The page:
Last edited 03 Mar 2020

Quantitative v qualitative

The word ‘quantitative’ refers to objective measures of definable factual characteristics such as numbers and statistics that are capable of being analysed – that is, 'quantities'. Quantities are properties that can exist as a multitude or magnitude and can be given a numerical value or compared in terms of more, less or equal.

Quantitative research can be used deductively to test a theory that can be presented in one of two ways:

  • A hypothetical statement such as ‘if x then y’.
  • An educated ‘guess’.

The word ‘qualitative’ refers to more subjective descriptions, views and opinions - that is 'qualities'. Qualitative properties are typically observed and cannot be assigned a numerical value.

Qualitative research generally uses a smaller sample size than quantitative research, but the information obtained can be more personal and in-depth.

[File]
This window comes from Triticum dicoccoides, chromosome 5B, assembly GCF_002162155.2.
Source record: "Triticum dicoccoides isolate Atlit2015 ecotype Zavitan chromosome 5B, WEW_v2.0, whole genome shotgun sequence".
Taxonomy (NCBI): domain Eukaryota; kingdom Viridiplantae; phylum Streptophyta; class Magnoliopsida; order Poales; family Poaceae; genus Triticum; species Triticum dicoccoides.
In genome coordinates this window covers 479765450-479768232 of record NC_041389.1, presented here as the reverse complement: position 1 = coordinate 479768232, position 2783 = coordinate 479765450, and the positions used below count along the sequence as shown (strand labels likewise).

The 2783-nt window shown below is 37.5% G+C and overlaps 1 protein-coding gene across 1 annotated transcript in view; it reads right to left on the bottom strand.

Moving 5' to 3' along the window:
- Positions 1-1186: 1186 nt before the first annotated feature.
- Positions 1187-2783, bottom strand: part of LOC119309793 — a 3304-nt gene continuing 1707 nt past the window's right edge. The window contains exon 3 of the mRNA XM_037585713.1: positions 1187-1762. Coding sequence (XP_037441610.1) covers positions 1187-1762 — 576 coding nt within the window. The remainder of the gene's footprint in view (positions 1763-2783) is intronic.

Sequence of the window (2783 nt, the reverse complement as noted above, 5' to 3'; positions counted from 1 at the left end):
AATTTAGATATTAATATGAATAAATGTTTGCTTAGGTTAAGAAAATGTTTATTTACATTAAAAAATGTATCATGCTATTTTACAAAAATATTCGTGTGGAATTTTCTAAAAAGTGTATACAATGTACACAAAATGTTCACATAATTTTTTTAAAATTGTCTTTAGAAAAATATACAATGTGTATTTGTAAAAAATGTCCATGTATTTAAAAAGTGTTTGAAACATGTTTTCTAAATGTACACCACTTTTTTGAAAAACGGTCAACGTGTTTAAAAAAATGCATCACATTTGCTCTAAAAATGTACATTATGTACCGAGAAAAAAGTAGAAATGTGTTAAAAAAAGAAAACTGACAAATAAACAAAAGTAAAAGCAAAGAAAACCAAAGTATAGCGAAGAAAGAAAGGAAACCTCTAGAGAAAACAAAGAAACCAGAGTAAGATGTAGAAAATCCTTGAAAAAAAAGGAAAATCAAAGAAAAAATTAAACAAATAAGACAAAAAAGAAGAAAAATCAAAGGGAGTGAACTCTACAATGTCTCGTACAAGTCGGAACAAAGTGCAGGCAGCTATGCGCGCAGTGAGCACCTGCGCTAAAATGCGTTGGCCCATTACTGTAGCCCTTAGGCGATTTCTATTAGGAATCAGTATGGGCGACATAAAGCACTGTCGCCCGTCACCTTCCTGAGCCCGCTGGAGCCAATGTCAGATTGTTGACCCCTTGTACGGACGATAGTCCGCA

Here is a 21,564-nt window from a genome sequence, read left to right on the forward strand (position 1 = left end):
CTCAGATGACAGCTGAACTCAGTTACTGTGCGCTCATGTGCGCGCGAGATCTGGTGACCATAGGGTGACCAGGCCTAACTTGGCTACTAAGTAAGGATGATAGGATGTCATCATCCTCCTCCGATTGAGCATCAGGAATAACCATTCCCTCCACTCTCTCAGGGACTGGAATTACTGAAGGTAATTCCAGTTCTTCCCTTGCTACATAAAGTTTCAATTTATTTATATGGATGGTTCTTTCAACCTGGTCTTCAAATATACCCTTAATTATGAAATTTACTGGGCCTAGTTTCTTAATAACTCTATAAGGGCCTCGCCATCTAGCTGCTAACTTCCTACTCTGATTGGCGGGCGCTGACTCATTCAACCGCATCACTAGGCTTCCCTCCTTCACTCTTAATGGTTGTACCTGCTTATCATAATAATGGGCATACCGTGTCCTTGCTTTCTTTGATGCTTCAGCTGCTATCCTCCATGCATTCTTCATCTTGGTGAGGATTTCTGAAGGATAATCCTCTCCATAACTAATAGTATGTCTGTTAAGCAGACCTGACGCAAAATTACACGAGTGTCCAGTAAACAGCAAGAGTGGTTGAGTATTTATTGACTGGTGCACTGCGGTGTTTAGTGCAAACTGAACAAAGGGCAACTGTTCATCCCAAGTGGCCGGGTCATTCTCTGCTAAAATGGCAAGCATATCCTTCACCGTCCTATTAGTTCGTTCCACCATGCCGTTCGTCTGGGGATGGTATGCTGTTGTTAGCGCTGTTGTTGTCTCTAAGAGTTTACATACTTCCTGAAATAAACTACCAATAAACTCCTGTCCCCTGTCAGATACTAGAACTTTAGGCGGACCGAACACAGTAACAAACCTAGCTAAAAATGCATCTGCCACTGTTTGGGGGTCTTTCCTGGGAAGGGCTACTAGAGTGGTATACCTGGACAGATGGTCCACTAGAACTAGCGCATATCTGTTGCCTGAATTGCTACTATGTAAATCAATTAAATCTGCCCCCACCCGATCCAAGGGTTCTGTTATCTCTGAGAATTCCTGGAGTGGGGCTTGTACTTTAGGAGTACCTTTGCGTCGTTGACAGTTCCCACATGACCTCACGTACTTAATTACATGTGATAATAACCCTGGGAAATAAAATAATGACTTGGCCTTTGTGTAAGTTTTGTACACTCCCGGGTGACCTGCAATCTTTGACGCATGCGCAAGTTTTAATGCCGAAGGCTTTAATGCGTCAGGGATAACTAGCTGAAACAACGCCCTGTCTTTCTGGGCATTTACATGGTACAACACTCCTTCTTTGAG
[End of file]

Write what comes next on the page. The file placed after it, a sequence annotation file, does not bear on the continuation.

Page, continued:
Broadly, the two categories of qualitative research are exploratory and attitudinal:

  • Exploratory research is used primarily to gain a greater understanding of a particular subject. It is useful for diagnosing a situation, considering alternative ideas and discovering new ones that haven’t been previously considered. The most common method of exploratory research is interviewing, where the raw data will be the transcribed answers. Another common method is a questionnaire (usually with open-ended questions).
  • Attitudinal research is used to evaluate the opinions or views of individuals in a way that is subjective. Examples are questions that ask the individual to express their level of agreement with a statement, or to rank preferences.

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